Cream until light and fluffy and mixture is no longer grainy when tested by rubbing a little between two fingers.
Add cooled milk and sugar mixture a few tablespoons at a time, until all is added.
Continue beating on high speed until frosting is the consistency of fluffy whipped cream.
Frost cooled cake between layers, on top and sides.
Make decorative swirls on top and sides, if desired.
Store Red Velvet Cake in refrigerator until served.
I currently completed extensive, in-depth research and study on the Red Velvet Cake Recipe.
That research confirmed what I had come to suspect... no one knows, for sure, when or where the Red Velvet Cake Recipe was developed or invented.
I now believe the cake, as we know it today, evolved from what Mama called "Red Devils Food Cake" in the 1940s, in our household.
My earliest recollection of Mama's Chocolate Cake wasn't a cake made with Cocoa or Chocolate.
It was a yellow, vanilla layer cake with Cocoa Icing.
She never mentioned Frosting a cake... it was always "Icing" a cake.
The cakes that contained cocoa were called "Red Devil's Food Cake".
I didn't hear anyone call a cake "Devils Food Cake" at all until the late 1950s in our Southern household.
According to Historians, Devil's Food Cake first appeared in an American cookbook in 1902.
"RED" Devil's Food Cake started appearing in the 1930s.
In December 1929, the Los Angel Times advertised a demonstration and free recipes for Red Devil's Food Cake.
In 1930 The Chicago Daily Tribune published a recipe for a recipe for Red Devils Food Cake, discussing what made the cake a desirable red color.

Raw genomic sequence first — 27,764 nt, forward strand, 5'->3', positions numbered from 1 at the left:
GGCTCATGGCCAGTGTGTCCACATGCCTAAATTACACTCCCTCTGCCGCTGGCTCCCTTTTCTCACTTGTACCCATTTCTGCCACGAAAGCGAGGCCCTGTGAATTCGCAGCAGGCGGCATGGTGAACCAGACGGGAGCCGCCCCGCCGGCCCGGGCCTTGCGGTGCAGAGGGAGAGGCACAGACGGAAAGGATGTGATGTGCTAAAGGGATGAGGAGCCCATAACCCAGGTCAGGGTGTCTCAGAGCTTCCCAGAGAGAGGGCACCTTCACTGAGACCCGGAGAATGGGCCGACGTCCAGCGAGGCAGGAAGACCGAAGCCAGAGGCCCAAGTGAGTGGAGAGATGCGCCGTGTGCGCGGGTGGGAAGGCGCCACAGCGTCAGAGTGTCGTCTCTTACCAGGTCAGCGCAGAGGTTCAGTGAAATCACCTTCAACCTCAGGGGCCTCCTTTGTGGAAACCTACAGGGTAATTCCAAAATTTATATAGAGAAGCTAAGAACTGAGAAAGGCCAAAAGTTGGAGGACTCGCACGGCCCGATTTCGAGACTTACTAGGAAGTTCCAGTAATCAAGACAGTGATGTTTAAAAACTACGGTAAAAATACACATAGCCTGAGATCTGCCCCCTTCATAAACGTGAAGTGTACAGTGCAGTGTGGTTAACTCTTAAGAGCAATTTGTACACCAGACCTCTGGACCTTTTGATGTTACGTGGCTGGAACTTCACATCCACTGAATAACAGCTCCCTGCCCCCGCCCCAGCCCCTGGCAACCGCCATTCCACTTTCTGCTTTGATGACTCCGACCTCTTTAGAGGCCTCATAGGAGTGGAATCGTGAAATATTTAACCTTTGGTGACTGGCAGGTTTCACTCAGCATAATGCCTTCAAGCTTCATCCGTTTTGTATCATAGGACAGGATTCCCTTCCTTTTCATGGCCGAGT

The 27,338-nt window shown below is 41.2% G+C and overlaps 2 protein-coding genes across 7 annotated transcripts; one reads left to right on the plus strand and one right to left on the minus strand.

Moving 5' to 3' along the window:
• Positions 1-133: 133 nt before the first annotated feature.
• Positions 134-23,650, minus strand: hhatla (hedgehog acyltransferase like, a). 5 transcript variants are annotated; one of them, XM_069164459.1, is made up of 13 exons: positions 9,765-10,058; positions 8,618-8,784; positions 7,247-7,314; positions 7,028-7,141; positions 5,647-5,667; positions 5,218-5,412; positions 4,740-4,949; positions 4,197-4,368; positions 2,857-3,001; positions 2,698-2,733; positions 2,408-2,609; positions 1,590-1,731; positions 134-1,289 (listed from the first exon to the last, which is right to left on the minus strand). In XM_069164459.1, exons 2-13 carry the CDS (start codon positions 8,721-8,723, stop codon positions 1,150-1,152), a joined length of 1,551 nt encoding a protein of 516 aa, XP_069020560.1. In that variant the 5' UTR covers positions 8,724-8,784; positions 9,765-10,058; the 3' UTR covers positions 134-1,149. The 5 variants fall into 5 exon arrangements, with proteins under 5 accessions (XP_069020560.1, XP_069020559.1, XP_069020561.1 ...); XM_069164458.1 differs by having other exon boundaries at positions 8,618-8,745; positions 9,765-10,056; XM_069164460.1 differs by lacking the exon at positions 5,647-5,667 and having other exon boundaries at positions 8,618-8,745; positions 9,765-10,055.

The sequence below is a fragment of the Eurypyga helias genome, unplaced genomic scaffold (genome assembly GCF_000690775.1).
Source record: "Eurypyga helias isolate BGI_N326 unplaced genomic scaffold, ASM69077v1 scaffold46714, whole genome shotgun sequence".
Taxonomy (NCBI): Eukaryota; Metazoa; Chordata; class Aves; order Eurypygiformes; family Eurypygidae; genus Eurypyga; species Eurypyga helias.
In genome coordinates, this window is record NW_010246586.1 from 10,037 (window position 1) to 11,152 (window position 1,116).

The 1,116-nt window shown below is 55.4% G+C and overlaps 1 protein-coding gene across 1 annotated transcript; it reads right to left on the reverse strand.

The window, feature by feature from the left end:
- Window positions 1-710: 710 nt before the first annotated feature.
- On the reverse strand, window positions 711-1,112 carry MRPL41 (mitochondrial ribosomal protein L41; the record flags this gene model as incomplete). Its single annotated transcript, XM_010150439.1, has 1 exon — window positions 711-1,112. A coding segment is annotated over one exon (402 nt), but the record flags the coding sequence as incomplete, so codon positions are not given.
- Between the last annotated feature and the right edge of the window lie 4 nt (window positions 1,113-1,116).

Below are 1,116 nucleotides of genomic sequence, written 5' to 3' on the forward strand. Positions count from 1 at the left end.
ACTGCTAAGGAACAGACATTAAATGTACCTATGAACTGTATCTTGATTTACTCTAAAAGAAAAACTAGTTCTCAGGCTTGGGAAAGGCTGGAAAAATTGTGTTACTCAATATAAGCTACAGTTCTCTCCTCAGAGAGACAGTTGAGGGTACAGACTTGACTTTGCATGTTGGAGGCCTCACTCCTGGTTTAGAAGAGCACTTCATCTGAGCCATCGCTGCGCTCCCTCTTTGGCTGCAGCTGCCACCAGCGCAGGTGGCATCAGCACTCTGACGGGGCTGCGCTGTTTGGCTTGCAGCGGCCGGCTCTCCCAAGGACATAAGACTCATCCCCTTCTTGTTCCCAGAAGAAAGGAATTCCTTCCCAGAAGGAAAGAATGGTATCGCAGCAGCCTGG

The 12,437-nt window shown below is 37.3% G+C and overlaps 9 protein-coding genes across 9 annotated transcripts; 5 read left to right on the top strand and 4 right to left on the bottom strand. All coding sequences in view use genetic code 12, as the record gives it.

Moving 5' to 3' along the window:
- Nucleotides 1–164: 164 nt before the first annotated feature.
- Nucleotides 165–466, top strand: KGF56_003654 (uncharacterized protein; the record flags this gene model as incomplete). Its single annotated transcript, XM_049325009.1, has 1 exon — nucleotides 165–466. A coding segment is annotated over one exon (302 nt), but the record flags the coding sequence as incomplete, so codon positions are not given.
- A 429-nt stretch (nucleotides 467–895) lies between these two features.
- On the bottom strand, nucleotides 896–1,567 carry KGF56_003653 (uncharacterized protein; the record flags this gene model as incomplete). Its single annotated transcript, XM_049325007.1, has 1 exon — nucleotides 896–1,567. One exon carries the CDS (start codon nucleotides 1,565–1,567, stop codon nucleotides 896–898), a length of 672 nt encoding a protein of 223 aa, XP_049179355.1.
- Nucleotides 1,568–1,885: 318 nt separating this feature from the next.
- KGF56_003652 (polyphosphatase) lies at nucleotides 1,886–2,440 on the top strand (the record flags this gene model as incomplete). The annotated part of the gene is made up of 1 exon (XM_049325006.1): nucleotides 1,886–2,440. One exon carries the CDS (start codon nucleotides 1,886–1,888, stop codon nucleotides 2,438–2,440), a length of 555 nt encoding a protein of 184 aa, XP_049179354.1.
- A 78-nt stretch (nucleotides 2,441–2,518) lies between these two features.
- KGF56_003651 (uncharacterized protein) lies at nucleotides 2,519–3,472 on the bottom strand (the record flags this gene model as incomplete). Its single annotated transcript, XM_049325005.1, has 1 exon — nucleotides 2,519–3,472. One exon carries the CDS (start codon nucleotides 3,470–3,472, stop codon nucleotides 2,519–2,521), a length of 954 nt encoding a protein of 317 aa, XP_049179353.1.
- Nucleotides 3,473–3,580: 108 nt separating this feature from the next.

Their recipe did not contain red food coloring of any type.
In 1936, The J. R. Watkins Co., who sold Watkins Cocoa and Watkins Vanilla Flavoring, door to door, published a cookbook with Devil's Food Cake (Red) listed.
No reference was made of Red Food Coloring.
The earliest of my personal old cookbooks to list Red Food Coloring as an ingredient is Magaret Mitchell's Mealtime Magic Desserts, Published by WEAR EVER 1951, Red Devil's Food Cake, page 37.
Major Source: FoodTimeLine
Sift together flour, baking powder, baking soda and salt.
Cream shortening until soft.
Add sugar, a little at a time and cream on medium speed until light and fluffy.
Add eggs and vanilla flavoring and beat on high speed until light and fluffy.
Stir together cocoa, water and red coloring until smooth.
Fold in flour and cocoa mixture alternating in starting and ending with flour.
Scrape sides and bottom and stir to mix that in.
Pour into two 9" x 1" parchment lined and greased cake pans one 13" x 9" x 2" prepared baking pan.
Bake layers 30-35 minutes or oblong pan 40-45 minutes in preheated 350F oven until tests done.
Remove from oven and let rest 5-10 minutes and turn out on a cooling rack.
Cool completely and frost with one of the above frostings or a buttercream frostings of your choice.
It is widely touted online that the Velvet part of the name was because the cake was so soft it was named after a prevalent cake of that time, Velvet Cake.
In my research of my personal collection of dozens of cookbooks and ladies magazines with recipes spanning from 1887 to present and online, I found only 2 instances of a cake recipe by that name.
Maybe it's just me or my geographic, but I only found 2 instances of a cake recipe by that name.
One of the recipes was in the famous The Boston Cooking-School Cook Book, by Fannie Merritt Farmer, Eighth Edition, 1947, page 674, Velvet Cake.
However this cake was made with 1 1/2 cup flour and 1/2 cornstarch.
It was made by beating the egg whites separately from the yolks like many recipes instruct us to do now to lighten our cakes.
Since there was no cornstarch or separation of egg yolks and whites in the Red Velvet Cake Recipe, in addition to not finding Velvet Cake Recipes prevalent, I can't subscribe to that theory.
So, it looks like to me, the origin of the Red Velvet Cake, one of the best cakes ever known, will remain a mystery!